Sunday, 27 March 2011

UK Recovery Federation Consultation 2010: Mental Health and Recovery

Consultation 2010: Mental Health and Recovery

The following brief report incorporates the comments and feedback received from all who attended the Mental Health and Recovery Workshops at theUKRF Conference held on the 7-05-2010 at the Gujarat Centre in Preston.
The aim of the workshops was to have constructive dialogue on the following key themes:
What is good at the moment regarding Mental Health and Recovery?
How can we develop this?
What are the Gaps in service provision?
After two very involved and thought provoking sessions the following key issues were identified.
What is good at the moment?
- Greater recognition of the complex issue of mental health and substance use
- More awareness of services
- Mental health and substance use being given greater priority within the treatment field
- The availability of alternative therapies and talking therapies as opposed to medicalising the problem
- Accepting that addiction is a mental health issue
- Improved communication between services
- More mental health practitioners working in substance use services
- Risks are being recognised more
- Care plans focusing upon greater consultation
- Improved aftercare treatment and support plans
- The use of different models to help people diagnosed with dual diagnosis
- People in services and in recovery being consulted more
- Less stigma
- The treatment field is experiencing a huge recovery focused transition which dovetails with substance use services’ shift in focus
This initial part of the session enabled the group to celebrate what is good. The group identified that this is often missing and that coming from a strength-based model is more productive and empowering.
How can we develop this?
- Services working together and learning from each others to develop meaning and purpose to support those in services and in recovery
- Increase the provision for support groups; self help groups, taster groups and outreach work
- Increased training opportunities
- Recovery communities featuring visible champions for dual diagnosis
- More campaigning to reduce stigma for dual diagnosis
- Greater service user consultation
- Wider availability of counselling in the community
- Increase the number of mental health practitioners in drugs teams
- Reduce number of commissioners and divert money into frontline services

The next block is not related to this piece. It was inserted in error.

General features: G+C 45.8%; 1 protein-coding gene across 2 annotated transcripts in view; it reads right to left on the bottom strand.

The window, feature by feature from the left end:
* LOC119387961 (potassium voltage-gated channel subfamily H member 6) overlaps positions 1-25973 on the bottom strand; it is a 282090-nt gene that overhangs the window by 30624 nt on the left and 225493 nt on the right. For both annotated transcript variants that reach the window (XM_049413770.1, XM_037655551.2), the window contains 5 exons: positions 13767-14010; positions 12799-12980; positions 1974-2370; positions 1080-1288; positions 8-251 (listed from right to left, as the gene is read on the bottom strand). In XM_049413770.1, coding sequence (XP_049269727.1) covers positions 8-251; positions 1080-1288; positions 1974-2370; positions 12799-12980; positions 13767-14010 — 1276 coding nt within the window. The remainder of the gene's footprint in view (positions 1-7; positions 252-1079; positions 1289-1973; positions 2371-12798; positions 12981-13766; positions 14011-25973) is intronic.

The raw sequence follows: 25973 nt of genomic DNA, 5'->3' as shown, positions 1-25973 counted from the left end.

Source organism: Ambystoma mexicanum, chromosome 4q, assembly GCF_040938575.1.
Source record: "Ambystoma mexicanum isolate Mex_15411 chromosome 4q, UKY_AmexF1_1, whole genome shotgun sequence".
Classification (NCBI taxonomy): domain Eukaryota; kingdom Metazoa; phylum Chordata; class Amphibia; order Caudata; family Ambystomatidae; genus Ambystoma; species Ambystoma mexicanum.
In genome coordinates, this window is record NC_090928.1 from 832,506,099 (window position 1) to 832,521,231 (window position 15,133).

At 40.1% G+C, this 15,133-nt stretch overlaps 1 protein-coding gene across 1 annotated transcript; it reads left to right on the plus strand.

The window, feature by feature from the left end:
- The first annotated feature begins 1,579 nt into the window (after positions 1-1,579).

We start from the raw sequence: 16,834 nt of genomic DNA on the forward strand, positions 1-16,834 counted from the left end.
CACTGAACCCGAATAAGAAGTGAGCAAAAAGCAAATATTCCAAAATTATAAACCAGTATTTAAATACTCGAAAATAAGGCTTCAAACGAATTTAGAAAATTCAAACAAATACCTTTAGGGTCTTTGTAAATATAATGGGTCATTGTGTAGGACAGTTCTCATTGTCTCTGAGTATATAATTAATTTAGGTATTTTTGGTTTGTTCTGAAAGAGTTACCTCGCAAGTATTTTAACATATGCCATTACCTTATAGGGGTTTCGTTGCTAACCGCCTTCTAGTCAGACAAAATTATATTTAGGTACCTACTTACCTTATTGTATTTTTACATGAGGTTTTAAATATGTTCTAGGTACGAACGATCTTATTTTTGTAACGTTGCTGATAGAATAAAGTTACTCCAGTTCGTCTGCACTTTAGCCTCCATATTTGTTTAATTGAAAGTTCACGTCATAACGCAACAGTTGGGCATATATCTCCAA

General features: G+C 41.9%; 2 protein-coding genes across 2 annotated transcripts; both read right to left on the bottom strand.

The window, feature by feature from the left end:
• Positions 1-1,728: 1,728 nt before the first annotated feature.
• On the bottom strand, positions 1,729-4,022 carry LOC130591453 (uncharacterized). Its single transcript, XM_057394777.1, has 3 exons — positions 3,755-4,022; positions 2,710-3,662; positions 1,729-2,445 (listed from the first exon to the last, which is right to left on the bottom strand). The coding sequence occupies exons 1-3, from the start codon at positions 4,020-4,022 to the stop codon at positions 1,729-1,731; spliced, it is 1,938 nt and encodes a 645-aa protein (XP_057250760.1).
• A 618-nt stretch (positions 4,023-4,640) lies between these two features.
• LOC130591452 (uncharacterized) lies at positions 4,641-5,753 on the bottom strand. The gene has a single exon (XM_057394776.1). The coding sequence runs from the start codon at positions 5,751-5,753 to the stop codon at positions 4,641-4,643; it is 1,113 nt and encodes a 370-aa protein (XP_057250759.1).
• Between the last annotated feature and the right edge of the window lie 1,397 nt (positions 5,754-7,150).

- More help to enable people into work out of benefits trap, which could reduce stigma
- Develop the marketing and communication of help that is on offer
- Develop more recovery networks incorporating peer mentoring services and volunteering roles
- Developing voluntary organisation further as they can do so much with so little, especially when service user led
Posing this question led to constructive and focused dialogue, and the findings represent a wide range of diverse opinions from service users, ex service users and professionals working in the field of both substance use and/or mental health. All agreed that it was important not to undermine the positives that had been identified and it was felt that, to strengthen future developments, service users needed to be at the heart of future consultation and decision making processes.
What are the gaps?
- Not enough service users informing policy and service development
- Lack of knowledge and understanding from psychologists and psychiatrists regarding the effects of substance use.What happened to social psychiatry?
- Lack of training in the substance use field amongst workers leading to difficulties around diagnosis of mental health conditions
- Greater application of effective communication amongst professionals
- Offenders in prison being undiagnosed and their needs not being met
- Lack of outreach in certain areas, post code lottery
- Need increased access to psychological services rather than focusing upon drugs and crime
It is easy when considering gaps in provision to fall back into a negative and reactive stance towards inequalities and inconsistency within the field of substance use and mental health. However workshop participants focused upon considering questions from a strength based model, agreeing that to get greater cohesion within services, service users’ voices need to be heard and not be seen as a tokenistic gesture if we want to achieve modern services.
Keith Robertson (Lancashire)
Martine Bell (Lancashire)

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